Foundation Statement of Support for Governor Hochul's Commitment to Child Mental Health
THE NY SCHOOL-BASED HEALTH FOUNDATION'S STATEMENT OF SUPPORT FOR GOVERNOR HOCHUL’S COMMITMENT TO CHILD MENTAL HEALTH IN HER 2023 STATE-OF-THE-STATE ADDRESS
The New York School-Based Health Foundation applauds Governor Hochul’s commitment to increasing access to school-based mental health services in her State-of-the-State address delivered January 10, 2023.
The mental health needs of NY’s school children are skyrocketing, and school-based mental health services are critical to addressing them. Studies show that 70 percent of children who receive mental health services do so through their school (i). Another study shows that adolescents with access to SBHCs were ten times more likely to seek help than those without such access (ii).
The Governor’s commitment focuses particularly on SBHCs operated by mental health entities (licensed under Article 31 of the public health law). She should not overlook the remarkable resources of the State’s 266 school-based health centers (SBHCs) that are operated by health care organizations (licensed
under Article 28). New York’s SBHCs offer mental health services ranging from simple community referrals to full scale screening, mental health education, prevention, and individual and group therapy. These centers are large and small, urban and rural, upstate and downstate and provide access to some 250,000 school children. For many, SBHCs are the children’s only access to health care.
To fulfill this commitment, the Governor rightly focuses on a core problem limiting the availability of mental health today: fair and adequate Medicaid and private insurance payment for mental health services, including coverage for wraparound services and parity for telehealth services. Payment for mental health services has historically lagged that for medical services.
Not only are rates lower, but some of the most effective school-based mental health services are not reimbursed at all. These include classroom-based and school wide education, mental health screening and group therapy. SBHCs serve all children in the school, regardless of insurance or financial status, while only 60% are enrolled on Medicaid. Thus, they bear the cost of serving uninsured children alone.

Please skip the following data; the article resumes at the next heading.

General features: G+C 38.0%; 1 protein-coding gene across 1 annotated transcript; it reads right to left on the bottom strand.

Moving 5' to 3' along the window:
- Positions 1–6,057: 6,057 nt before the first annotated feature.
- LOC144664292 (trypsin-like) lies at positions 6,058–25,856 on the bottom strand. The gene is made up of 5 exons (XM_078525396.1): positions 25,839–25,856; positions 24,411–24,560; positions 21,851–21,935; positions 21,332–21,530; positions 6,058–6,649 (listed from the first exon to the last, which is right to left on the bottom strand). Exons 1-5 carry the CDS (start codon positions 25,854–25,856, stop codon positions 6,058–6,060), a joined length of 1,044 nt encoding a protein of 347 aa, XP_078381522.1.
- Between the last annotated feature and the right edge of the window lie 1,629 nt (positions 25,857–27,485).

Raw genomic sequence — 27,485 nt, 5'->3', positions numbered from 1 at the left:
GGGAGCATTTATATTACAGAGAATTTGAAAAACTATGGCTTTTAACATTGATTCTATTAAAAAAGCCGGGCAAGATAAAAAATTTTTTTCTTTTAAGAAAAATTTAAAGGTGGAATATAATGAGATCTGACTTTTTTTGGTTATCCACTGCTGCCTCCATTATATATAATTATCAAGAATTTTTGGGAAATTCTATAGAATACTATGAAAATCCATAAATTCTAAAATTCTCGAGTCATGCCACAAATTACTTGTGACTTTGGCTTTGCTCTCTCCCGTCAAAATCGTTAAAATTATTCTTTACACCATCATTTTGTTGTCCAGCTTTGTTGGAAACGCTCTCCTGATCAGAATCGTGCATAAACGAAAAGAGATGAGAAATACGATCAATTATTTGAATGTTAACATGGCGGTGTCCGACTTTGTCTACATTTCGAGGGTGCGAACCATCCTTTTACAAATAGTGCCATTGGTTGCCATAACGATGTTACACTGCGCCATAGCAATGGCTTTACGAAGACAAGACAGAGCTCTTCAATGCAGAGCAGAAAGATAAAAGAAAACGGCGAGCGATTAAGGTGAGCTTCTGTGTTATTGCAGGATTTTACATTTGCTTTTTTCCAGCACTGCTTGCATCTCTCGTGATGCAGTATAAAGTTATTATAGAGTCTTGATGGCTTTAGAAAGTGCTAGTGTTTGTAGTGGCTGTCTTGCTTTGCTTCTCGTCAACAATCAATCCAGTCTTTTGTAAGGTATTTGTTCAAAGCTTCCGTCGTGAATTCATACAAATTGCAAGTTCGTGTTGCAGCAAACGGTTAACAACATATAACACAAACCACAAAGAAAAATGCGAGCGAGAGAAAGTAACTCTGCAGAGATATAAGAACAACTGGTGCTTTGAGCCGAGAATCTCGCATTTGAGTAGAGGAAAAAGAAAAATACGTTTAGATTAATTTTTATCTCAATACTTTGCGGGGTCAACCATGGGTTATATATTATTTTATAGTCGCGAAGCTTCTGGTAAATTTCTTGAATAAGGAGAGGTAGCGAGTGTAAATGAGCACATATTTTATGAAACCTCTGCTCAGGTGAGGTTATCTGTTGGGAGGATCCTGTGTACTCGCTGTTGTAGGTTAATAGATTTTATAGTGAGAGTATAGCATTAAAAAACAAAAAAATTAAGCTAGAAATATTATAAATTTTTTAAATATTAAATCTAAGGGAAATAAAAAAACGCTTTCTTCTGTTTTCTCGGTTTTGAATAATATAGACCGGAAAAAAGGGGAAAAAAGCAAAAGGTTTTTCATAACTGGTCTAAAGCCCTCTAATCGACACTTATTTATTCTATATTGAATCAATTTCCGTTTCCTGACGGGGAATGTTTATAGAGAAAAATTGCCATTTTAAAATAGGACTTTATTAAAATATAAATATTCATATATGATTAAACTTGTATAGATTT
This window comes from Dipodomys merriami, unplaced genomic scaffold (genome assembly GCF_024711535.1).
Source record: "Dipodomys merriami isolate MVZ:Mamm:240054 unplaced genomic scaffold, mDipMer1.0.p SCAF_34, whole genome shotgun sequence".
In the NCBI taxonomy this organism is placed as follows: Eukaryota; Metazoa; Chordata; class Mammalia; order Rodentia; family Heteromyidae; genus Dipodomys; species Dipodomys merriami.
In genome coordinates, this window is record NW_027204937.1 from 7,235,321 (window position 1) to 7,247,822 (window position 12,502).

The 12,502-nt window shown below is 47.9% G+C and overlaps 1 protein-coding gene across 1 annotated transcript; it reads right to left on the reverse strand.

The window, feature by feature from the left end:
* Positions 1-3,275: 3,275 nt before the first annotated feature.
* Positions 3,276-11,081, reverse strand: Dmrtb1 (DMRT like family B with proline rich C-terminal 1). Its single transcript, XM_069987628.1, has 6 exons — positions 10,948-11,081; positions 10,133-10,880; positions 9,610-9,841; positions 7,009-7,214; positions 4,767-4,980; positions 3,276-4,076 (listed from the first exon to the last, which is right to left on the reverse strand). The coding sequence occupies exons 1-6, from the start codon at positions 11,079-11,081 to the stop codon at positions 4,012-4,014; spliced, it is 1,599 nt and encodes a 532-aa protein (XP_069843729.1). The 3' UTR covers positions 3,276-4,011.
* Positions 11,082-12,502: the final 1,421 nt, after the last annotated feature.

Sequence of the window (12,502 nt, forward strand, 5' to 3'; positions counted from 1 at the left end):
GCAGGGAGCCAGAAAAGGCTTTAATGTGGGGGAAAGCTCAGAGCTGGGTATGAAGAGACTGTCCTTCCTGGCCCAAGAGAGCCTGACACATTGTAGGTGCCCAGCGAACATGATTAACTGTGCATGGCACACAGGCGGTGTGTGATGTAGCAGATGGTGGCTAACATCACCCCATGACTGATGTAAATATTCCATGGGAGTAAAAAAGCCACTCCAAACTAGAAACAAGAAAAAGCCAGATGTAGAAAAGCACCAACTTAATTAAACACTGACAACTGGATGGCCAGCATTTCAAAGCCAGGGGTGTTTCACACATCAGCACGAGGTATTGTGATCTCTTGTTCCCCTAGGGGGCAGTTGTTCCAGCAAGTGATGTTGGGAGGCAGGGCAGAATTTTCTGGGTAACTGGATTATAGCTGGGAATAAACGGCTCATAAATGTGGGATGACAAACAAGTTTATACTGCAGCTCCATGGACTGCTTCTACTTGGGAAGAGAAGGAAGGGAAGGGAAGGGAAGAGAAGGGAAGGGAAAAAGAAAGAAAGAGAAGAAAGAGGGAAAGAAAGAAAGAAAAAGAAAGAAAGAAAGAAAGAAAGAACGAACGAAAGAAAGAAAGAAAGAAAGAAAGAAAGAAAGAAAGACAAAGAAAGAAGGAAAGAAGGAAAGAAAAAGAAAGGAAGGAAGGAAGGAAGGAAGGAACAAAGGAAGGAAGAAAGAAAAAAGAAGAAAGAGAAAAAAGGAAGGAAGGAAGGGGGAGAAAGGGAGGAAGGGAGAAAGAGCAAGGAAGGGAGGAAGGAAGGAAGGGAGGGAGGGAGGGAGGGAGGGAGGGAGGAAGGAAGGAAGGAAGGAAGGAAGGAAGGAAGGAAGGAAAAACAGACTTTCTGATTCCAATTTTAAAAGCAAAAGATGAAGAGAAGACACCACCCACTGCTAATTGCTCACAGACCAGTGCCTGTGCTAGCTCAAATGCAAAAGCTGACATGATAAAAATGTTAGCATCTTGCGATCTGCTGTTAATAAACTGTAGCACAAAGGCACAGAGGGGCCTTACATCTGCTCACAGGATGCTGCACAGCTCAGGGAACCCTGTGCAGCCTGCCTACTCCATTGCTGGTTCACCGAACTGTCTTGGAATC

To cover these and other gaps in payment, the State allocates grants totaling $17M to NYS’s 266 centers. In 2007 this grant was $24M, but years of successive cutbacks, not to mention the failure to address inflation, have eroded it, while the number of SBHCs has grown.
Investment in NY’s SBHCs is one of the most effective means of addressing school children’s physical and mental health. It has been shown to increase school attendance, improve grade promotion and graduation rates, improve chronic care management, reduce violence and family dysfunction, and decrease costly emergency room and inpatient hospital use. The impact of SBHCs lasts a lifetime.
The New York School-Based Health Foundation is a nonprofit organization whose mission is to promote, strengthen, and increase access to NY’s school-based health centers. It currently operates the statewide SBHC Hub and offers two technical assistance programs to strengthen the mental health services
delivered by NY’s SBHCs. It works hand-in-hand with the New York School-Based Alliance. For more information, see the Foundation’s website www.nysbhfoundation.org—or email email@example.com .
i.) Strozer J, Juszczak, L, Ammerman A. 2007-2008 National School-Based Health Care Census. Washington, DC: National Assembly on School-Based Health Care;
ii.) Kaplan D, Calonge B, Guernsey B, Hanrahan M. Managed Care and Schoolbased Health Centers: Use of Health Services. Archives of Pediatric and Adolescent Medicine. 1998;152:25-33